"proper" conduct within a less than ideal relationship, no matter what the
degree of imperfection. As such, Avigail's story is a self-improvement
manual for all, complete with terms and conditions, which protect the
physical well-being of its users and maximize the potential for positive
change in their partners.
In order to gain a deeper understanding of Abigail and what she has to
offer, it is worthwhile to first examine the context and the characters in
her story. Of particular significance in this regard is the conflict
between Naval and David, which generates obstacles that Avigail overcomes
and through which shines her greatness...
I Samuel 25:2 finds Naval celebrating his successful livestock season with
a sheep-shearing feast. David, who has been hiding from Saul, sends ten of
his men to bless Naval for continued prosperity (I Samuel 25:4), and then
to ask for food. David's appeal for food is reasonable on a practical
level, for several reasons. First, in Biblical society sheep-shearing was
known as a time of abundance, sharing and public celebration. Naval's feast
would have been such an occasion, were it not for his general stinginess
and his specific hostility towards David. Second, in asking for provisions,
David does not beg charity, but asks only that Naval reciprocate for his
previous kindness to Naval's shepherds:
"Now, your shepherds stayed with us, and they did not lack anything...
[Therefore] let my attendants find favor in your eyes, for we have come
because of your celebration - please give whatever you can to your servants
and to your son, to David (I Samuel 25:7)."
Naval refuses to accommodate David's men, and his retort conveys both
resentment towards David's kingship and cynicism about his lineage:
"Who is David... Should I take from my bread and my water and my meat that
I have slaughtered for my shearers and give them to men about whose origin
I do not know (I Samuel 25: 10-11)?"
Naval's insolence amounts to sacrilege and treason, since God, Himself, has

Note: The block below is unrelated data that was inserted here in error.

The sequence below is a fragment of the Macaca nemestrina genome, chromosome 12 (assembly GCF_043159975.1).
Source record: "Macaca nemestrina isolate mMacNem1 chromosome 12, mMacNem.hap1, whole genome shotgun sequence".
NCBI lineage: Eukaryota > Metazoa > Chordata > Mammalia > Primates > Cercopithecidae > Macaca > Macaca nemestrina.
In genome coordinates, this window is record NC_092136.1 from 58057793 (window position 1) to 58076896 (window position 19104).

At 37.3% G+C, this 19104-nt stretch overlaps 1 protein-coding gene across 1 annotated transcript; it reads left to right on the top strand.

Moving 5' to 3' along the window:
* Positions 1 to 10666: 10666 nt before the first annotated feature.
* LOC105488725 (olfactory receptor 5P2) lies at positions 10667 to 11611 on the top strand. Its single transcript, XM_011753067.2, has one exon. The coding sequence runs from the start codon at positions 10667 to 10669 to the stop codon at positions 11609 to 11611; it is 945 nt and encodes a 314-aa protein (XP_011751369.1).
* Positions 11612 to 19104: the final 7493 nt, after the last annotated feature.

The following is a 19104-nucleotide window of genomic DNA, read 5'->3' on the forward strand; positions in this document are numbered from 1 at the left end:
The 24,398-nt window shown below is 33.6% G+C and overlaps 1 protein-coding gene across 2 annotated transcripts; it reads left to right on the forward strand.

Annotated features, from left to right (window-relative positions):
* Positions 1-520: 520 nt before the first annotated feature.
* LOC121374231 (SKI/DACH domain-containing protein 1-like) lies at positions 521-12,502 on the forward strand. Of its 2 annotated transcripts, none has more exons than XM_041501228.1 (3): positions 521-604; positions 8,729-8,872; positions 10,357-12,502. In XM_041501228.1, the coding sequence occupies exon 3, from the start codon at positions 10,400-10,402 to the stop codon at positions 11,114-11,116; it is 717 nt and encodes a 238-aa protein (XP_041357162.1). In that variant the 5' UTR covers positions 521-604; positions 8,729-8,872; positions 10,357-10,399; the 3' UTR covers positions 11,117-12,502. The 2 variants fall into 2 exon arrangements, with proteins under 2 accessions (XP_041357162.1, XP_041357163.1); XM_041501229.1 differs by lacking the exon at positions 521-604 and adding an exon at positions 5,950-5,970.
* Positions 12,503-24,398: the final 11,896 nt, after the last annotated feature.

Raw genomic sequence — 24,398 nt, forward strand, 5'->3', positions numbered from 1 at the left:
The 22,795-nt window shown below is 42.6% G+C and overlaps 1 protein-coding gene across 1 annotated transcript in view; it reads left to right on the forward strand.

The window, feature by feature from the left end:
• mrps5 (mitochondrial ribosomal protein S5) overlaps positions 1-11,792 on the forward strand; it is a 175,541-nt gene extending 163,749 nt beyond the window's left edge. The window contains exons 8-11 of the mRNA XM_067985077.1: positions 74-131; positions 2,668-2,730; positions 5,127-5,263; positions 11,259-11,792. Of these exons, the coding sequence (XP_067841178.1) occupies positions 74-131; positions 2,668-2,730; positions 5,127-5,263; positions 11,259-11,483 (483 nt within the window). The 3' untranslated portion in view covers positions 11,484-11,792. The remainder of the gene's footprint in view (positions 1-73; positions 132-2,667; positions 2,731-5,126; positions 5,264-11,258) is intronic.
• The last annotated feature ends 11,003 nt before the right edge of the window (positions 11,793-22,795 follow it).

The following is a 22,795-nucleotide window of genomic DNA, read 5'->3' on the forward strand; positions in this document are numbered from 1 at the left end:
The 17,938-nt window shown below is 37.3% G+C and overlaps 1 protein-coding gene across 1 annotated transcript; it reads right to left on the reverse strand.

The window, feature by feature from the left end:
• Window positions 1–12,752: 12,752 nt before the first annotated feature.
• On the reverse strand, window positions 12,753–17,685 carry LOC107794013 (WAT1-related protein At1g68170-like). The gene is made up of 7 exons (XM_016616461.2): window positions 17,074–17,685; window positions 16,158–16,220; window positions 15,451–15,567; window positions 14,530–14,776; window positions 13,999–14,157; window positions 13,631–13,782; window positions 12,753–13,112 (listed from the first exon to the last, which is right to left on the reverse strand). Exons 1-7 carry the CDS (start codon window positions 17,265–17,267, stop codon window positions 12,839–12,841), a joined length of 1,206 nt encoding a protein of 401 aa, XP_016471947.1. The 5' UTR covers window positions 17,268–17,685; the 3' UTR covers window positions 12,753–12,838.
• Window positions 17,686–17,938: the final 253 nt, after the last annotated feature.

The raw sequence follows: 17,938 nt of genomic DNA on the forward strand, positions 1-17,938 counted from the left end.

appointed David the king. In response to Naval's transgression, David
plans to wipe out Naval and his entire household (I Samuel 25:22). Upon
hearing this news, Naval's men return home - and one of them reports to
Avigail, telling her of Naval's refusal to feed David's ranks and warning
that Naval must expect Divine retribution at David's hand:
"Behold! David sent messengers from the wilderness to greet our master and
he drove them off. These men were very good to us; we were not shamed, nor
were we lacking anything all the days that we traveled with them, when we
were in the field. They were a [protective] wall over us, both by night and
by day, all the days we were with them tending the sheep. And now be aware
and determine what to do, for the evil decree has been made final against
our master and against his entire household, and he himself is too base a
person even to talk to (I Samuel 25: 14-17)."
The soldier's appeal for protection not to his master, but to Avigail,
testifies to her extraordinary intellectual clarity and leadership ability.
He seems also to be aware of her moral sensitivity, given that he includes
details about David's previous kindness to Naval's men. Avigail's response
to this information - discussed in our next class - demonstrates her
diplomacy, justice and self-control. Through these attributes, she emerges
as a role model for Jewish women of all generations.
Women in Judaism, Copyright (c) 2002 by Mrs. Leah Kohn and Project Genesis, Inc.